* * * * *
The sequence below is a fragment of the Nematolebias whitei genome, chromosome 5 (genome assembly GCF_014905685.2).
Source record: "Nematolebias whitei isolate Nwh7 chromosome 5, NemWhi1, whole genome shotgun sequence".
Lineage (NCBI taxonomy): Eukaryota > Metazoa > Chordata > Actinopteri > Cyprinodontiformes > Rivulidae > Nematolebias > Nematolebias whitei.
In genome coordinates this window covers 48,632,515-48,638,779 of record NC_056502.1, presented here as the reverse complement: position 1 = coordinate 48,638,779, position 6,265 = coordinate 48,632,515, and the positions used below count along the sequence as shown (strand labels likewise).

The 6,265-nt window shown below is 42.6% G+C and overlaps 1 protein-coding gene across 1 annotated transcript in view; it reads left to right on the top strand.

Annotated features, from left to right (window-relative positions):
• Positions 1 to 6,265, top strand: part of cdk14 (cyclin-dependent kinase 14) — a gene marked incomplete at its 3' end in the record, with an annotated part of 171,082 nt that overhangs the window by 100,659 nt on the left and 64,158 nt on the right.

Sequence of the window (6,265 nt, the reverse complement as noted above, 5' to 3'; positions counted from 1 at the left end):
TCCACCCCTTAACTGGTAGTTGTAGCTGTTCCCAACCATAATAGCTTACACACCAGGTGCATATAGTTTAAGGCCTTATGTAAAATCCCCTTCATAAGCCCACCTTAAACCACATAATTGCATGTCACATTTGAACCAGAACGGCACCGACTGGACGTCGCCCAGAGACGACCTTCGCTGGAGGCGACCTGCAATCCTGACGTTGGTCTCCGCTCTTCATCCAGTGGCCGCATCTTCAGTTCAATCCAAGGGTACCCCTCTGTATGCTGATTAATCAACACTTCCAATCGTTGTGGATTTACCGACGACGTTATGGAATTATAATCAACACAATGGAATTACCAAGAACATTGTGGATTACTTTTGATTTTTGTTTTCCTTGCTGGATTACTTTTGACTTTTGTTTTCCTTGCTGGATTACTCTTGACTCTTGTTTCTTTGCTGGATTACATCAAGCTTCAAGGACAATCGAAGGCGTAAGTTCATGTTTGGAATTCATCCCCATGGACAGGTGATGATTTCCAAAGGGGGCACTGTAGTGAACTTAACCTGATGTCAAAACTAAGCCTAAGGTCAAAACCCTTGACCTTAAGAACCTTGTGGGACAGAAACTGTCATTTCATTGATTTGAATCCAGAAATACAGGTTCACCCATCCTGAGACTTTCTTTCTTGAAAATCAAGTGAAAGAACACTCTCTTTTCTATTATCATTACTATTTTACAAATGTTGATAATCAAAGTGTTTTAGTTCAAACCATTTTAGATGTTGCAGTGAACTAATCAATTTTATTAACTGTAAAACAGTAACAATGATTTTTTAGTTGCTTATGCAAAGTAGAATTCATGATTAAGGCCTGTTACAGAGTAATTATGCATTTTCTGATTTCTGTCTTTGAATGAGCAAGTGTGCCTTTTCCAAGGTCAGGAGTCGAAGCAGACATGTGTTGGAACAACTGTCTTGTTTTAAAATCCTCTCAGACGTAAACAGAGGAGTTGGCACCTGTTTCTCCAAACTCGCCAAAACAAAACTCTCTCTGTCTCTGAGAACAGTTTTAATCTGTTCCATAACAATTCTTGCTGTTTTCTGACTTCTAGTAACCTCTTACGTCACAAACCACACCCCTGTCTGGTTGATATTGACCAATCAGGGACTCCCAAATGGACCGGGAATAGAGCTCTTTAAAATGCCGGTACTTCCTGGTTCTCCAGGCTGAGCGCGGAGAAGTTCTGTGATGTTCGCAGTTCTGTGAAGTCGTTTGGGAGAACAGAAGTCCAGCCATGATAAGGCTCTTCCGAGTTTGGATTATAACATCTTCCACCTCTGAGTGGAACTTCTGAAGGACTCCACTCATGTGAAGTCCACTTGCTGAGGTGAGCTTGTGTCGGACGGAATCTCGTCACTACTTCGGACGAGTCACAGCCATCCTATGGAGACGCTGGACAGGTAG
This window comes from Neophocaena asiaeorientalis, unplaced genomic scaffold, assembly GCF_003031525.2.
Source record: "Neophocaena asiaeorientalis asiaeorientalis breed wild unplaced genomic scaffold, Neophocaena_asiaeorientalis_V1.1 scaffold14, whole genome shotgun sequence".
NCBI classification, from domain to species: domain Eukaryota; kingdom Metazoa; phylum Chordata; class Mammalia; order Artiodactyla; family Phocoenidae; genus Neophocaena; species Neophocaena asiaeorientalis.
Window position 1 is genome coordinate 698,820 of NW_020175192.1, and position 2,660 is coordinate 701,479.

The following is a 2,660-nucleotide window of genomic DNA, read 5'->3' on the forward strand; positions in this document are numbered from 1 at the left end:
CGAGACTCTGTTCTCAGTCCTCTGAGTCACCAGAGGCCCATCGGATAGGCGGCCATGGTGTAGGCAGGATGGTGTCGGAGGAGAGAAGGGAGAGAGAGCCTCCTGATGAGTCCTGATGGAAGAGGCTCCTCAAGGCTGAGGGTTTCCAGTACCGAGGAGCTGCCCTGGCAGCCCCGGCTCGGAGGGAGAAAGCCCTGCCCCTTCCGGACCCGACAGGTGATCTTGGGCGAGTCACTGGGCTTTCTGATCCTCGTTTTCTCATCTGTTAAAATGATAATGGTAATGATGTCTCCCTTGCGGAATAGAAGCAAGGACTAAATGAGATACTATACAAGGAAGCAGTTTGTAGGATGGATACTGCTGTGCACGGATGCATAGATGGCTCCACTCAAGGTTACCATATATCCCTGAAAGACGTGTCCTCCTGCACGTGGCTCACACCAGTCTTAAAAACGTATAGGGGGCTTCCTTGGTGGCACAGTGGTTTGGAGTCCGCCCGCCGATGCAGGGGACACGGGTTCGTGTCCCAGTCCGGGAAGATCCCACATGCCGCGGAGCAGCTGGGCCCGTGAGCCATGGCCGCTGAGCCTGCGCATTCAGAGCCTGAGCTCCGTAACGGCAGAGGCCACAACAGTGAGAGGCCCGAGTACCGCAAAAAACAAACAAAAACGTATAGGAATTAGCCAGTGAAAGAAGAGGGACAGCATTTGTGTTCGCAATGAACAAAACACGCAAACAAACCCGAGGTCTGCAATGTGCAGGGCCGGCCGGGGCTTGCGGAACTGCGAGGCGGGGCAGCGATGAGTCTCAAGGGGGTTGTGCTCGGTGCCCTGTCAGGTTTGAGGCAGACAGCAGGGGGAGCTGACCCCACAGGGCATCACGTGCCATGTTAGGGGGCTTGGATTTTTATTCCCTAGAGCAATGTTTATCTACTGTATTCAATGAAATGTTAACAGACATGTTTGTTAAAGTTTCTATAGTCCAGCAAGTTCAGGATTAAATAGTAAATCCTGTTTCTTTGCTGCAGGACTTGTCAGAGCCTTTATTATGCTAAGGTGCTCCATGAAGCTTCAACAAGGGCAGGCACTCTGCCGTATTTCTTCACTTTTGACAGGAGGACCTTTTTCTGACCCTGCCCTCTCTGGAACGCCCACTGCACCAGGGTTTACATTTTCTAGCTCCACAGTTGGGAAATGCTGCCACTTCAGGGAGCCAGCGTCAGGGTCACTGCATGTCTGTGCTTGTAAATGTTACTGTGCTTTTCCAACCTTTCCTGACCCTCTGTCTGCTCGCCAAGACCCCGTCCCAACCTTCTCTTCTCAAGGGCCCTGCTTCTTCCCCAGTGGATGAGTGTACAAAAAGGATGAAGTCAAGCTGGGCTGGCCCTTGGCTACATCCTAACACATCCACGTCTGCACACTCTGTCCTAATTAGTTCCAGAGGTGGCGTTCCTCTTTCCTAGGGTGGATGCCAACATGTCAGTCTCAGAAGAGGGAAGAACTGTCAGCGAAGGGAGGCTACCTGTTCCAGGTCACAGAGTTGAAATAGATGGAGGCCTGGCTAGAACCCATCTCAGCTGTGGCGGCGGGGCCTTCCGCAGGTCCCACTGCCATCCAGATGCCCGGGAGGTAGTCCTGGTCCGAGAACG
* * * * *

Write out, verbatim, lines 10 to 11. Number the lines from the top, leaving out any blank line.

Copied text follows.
This window comes from Neophocaena asiaeorientalis, unplaced genomic scaffold, assembly GCF_003031525.2.
Source record: "Neophocaena asiaeorientalis asiaeorientalis breed wild unplaced genomic scaffold, Neophocaena_asiaeorientalis_V1.1 scaffold14, whole genome shotgun sequence".